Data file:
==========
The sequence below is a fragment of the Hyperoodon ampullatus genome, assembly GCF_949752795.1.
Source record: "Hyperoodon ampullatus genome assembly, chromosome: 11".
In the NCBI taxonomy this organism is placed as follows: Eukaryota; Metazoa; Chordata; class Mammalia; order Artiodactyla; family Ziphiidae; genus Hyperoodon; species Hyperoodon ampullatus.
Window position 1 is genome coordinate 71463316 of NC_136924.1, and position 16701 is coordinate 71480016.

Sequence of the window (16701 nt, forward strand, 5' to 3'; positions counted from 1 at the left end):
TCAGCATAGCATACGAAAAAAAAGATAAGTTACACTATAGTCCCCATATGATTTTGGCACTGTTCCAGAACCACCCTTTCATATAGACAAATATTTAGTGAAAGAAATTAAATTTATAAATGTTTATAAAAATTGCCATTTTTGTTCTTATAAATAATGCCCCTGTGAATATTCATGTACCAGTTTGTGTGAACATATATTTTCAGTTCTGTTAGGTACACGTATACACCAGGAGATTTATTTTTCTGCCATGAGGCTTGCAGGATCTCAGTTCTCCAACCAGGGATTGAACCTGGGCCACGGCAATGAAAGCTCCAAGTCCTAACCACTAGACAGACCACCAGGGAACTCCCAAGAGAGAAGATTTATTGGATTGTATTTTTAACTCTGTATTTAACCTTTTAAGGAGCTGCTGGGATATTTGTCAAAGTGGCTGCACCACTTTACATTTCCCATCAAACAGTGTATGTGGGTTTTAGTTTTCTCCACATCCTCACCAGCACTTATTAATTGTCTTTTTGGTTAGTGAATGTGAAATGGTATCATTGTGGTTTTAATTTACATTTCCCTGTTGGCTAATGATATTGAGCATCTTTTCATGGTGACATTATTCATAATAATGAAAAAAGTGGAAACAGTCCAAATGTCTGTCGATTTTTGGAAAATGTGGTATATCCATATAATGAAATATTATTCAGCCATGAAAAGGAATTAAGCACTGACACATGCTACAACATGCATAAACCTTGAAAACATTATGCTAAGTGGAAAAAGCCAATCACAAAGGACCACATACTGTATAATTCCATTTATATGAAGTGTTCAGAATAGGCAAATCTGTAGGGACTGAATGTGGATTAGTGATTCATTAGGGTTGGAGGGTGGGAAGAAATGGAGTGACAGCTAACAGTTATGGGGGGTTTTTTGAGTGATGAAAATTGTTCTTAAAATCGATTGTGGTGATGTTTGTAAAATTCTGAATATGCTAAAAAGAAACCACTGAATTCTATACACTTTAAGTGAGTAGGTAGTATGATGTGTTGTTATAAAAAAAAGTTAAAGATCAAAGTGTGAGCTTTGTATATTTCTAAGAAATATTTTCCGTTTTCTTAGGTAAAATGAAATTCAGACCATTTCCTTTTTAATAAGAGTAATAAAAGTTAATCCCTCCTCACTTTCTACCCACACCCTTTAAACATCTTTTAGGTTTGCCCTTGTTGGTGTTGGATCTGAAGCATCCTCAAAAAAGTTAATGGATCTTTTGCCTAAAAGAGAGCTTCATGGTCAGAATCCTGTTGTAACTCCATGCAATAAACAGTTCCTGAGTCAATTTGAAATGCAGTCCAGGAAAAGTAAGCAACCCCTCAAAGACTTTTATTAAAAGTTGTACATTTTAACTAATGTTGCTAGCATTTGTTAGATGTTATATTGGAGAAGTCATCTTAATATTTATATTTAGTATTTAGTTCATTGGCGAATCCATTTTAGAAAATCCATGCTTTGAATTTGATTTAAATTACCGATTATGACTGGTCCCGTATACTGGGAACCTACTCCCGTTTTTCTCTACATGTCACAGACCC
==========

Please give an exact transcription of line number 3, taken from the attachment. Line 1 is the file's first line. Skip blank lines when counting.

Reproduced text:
In the NCBI taxonomy this organism is placed as follows: Eukaryota; Metazoa; Chordata; class Mammalia; order Artiodactyla; family Ziphiidae; genus Hyperoodon; species Hyperoodon ampullatus.